THE BIG COUNTRY, Texas (KRBC) – Heart disease is the leading cause of death for both men and women, in the United States.

There are several risks to having heart disease that cannot be modified, like family history and age.

KRBC spoke with an interventional cardiologist at Abilene Regional Medical Center, who shared his expertise on heart disease. Dr. David McCain explained that things like cholesterol, exercise and to quit smoking are habits that can be modified. Someone experiencing a heart attack will usually have chest pain, typically a pressing dull, aching pain. The pain can also radiate and go into your arm or neck.

When it comes to assisting those who are in rural areas, the response time may be much longer, versus living in an urban area.

“It’s usually a relatively rapid onset. It’s not like, ‘Hey, I’m working two jobs-taking care of five kids-type of thing. It’s all of a sudden, they’ll come in and they’ll say, ‘I don’t know what’s wrong, I’m not doing anything different. I’m just much more fatigue,” Dr. McCain said.

If you are waiting paramedics while someone is showing signs of a heart attack, experts advise you to calm the person down, tell them to sit down and give them an aspirin until they are able to reach proper medical care.

In cases like a heart attack, rural hospitals are used as an initial location before being flown out to a second facility.

A 2017 study shows that patients in rural America can wait up to 30 minutes for EMS to arrive after calling 9-1-1. This is much longer than the average time of seven minutes. A rural hospital in Comanche is working to create new ways for helping its community.

“There’s a golden hour as far as treating any kind of heart attack or stroke. You really want to keep that under an hour. The faster, the better; Thirty-minutes, hopefully,” Family nurse practitioner Rachel Hilliard said.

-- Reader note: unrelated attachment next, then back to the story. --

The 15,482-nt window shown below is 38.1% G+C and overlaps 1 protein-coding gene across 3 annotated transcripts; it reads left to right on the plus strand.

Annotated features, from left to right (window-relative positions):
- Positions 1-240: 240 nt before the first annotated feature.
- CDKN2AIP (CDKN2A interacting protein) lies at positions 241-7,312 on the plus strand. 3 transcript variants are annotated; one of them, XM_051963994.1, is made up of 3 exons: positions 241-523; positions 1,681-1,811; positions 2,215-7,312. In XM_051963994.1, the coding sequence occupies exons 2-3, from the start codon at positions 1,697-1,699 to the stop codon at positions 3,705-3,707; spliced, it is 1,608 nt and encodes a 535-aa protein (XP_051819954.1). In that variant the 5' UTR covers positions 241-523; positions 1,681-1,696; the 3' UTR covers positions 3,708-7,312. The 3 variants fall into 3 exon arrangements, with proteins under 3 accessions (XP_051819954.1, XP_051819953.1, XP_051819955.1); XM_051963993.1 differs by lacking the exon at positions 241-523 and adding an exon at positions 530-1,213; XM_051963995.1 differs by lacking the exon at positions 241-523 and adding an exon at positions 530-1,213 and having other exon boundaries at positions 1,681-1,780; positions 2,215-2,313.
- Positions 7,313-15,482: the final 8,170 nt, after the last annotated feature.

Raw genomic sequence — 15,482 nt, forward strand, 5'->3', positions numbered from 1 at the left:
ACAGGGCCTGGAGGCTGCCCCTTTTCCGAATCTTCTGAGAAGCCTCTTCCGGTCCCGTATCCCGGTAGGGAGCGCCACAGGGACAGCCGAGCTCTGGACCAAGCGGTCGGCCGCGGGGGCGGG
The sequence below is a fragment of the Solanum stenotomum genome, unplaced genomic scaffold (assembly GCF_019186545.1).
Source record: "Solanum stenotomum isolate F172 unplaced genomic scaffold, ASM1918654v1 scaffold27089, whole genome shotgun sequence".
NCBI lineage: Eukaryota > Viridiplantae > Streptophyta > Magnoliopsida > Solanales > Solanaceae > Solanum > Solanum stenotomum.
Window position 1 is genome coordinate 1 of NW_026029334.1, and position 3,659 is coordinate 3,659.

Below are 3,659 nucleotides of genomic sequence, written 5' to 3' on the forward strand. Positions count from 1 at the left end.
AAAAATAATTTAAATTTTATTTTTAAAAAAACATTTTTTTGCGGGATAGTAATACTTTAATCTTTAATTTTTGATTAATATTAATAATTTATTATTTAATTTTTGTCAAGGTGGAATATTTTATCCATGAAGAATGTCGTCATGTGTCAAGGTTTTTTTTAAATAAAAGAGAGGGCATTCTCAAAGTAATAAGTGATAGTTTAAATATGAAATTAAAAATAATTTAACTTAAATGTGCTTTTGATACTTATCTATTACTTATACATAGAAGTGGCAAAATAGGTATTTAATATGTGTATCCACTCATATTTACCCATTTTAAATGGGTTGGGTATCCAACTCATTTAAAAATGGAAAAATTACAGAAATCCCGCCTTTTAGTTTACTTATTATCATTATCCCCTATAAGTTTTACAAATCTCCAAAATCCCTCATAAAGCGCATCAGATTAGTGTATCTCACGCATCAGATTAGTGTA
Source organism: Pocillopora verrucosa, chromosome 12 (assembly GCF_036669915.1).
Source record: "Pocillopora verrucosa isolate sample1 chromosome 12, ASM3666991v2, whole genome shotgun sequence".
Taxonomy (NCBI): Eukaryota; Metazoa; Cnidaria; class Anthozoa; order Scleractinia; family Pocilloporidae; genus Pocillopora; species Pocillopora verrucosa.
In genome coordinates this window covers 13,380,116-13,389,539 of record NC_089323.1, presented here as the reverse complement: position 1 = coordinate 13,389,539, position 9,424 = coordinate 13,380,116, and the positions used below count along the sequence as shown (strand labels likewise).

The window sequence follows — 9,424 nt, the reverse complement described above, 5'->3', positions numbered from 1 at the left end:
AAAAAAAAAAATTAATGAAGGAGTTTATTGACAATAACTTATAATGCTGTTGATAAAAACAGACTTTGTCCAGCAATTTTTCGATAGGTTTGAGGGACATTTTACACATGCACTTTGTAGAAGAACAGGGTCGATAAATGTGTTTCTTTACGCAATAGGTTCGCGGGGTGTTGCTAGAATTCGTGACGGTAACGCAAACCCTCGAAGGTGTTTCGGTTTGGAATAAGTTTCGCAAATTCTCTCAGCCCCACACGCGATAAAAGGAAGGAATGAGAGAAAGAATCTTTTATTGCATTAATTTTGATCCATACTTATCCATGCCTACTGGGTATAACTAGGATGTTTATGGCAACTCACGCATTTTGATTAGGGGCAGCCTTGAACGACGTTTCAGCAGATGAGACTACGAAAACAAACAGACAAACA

Hilliard, along with other staff members at Comanche County Medical Center work as quickly as they can to get patients in and out their doors.

“We have excellent physicians here, in our emergency room that can stabilize them,” Rachel Hilliard, NP said.

However, if you have suffered something like a heart attack, the rural hospital follows standard procedures to fly you to the nearest hospital for additional care.

“If they have to drive 45 minutes to an emergency room first, well, we could have had them stabilized, and that what makes us so important to be here,” Rachel Hilliard, NP said. “We want to get you there because they may be able to stent you. We send a lot of people to Abilene. Probably most of our cardiac goes to Abilene.”

In order to try and avoid this sticky situation, Hilliard is working to promote health in her area!

“You have to get healthy to lose weight, instead of losing weight to get healthy,” she said.

The program has just started and is free to all who join.

People who are involved are able to come to these classes at no charge and their also able to use our wellness center. Hilliard said there is one in Comanche, one in Deleon and of course, one at Comanche County Medical Center.

“We do a once a week class for approximately and that is just teaching people how to eat healthy, exercise more, get fit,” she said.

Proactive life coaches are included.

“We try to get them to get 150 minutes of exercise in a week. They keep a food log, they keep a activity log,” she said.

“They’re informative. Rachel just has made them just a lot of fun and so helpful. I’m learning things that I didn’t know,” heart attack survivor and pharmacist, Deborah Huebner said.

Hueber suffered a heart attack in August 2017.

“The day that I had my heart attack, my chance of having another heart attack or a stroke went sky high,” Huebner said.

She explained that this program is allowing her to stay on the right track of getting to the healthy side.

“We’re getting into our second week and I’m so excited, especially for me, because you would think that I would be on track, taking care of myself, but I need to be reminded to not put my needs on the back burner,” Huebner said.

Glasses are on Tuesdays at 2 p.m. and 5:30 p.m. The classes generally last about an hour.